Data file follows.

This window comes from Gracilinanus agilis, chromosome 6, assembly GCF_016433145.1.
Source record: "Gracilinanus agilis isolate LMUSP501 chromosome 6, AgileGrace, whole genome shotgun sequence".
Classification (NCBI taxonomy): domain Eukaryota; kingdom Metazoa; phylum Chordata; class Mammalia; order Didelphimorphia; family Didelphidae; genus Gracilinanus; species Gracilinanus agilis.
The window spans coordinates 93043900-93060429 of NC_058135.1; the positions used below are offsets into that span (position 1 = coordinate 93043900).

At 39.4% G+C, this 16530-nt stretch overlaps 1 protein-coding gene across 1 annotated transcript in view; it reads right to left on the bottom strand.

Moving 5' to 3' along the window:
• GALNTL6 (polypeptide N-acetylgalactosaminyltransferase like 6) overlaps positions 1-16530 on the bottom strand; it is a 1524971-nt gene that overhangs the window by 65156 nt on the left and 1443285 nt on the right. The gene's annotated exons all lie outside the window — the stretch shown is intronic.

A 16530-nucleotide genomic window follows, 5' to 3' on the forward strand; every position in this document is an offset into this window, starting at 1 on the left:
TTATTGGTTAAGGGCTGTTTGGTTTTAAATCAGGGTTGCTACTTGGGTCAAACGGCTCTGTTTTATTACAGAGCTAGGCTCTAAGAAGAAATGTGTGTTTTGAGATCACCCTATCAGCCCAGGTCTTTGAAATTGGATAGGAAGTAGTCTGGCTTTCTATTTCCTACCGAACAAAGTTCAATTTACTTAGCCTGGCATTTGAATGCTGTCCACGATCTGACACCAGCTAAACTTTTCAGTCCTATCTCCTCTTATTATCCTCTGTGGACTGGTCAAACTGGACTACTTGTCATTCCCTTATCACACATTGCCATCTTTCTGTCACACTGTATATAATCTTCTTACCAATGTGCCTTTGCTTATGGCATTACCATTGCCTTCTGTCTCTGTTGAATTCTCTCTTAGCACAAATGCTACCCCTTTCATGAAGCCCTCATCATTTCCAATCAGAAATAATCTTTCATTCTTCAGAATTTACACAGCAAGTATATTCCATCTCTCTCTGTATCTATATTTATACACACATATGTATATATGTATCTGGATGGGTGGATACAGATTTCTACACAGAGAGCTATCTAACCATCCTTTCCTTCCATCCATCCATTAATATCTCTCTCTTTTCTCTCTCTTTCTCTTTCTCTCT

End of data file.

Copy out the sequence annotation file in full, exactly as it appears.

This window comes from Gracilinanus agilis, chromosome 6, assembly GCF_016433145.1.
Source record: "Gracilinanus agilis isolate LMUSP501 chromosome 6, AgileGrace, whole genome shotgun sequence".
Classification (NCBI taxonomy): domain Eukaryota; kingdom Metazoa; phylum Chordata; class Mammalia; order Didelphimorphia; family Didelphidae; genus Gracilinanus; species Gracilinanus agilis.
The window spans coordinates 93043900-93060429 of NC_058135.1; the positions used below are offsets into that span (position 1 = coordinate 93043900).

At 39.4% G+C, this 16530-nt stretch overlaps 1 protein-coding gene across 1 annotated transcript in view; it reads right to left on the bottom strand.

Moving 5' to 3' along the window:
• GALNTL6 (polypeptide N-acetylgalactosaminyltransferase like 6) overlaps positions 1-16530 on the bottom strand; it is a 1524971-nt gene that overhangs the window by 65156 nt on the left and 1443285 nt on the right. The gene's annotated exons all lie outside the window — the stretch shown is intronic.

A 16530-nucleotide genomic window follows, 5' to 3' on the forward strand; every position in this document is an offset into this window, starting at 1 on the left:
TTATTGGTTAAGGGCTGTTTGGTTTTAAATCAGGGTTGCTACTTGGGTCAAACGGCTCTGTTTTATTACAGAGCTAGGCTCTAAGAAGAAATGTGTGTTTTGAGATCACCCTATCAGCCCAGGTCTTTGAAATTGGATAGGAAGTAGTCTGGCTTTCTATTTCCTACCGAACAAAGTTCAATTTACTTAGCCTGGCATTTGAATGCTGTCCACGATCTGACACCAGCTAAACTTTTCAGTCCTATCTCCTCTTATTATCCTCTGTGGACTGGTCAAACTGGACTACTTGTCATTCCCTTATCACACATTGCCATCTTTCTGTCACACTGTATATAATCTTCTTACCAATGTGCCTTTGCTTATGGCATTACCATTGCCTTCTGTCTCTGTTGAATTCTCTCTTAGCACAAATGCTACCCCTTTCATGAAGCCCTCATCATTTCCAATCAGAAATAATCTTTCATTCTTCAGAATTTACACAGCAAGTATATTCCATCTCTCTCTGTATCTATATTTATACACACATATGTATATATGTATCTGGATGGGTGGATACAGATTTCTACACAGAGAGCTATCTAACCATCCTTTCCTTCCATCCATCCATTAATATCTCTCTCTTTTCTCTCTCTTTCTCTTTCTCTCT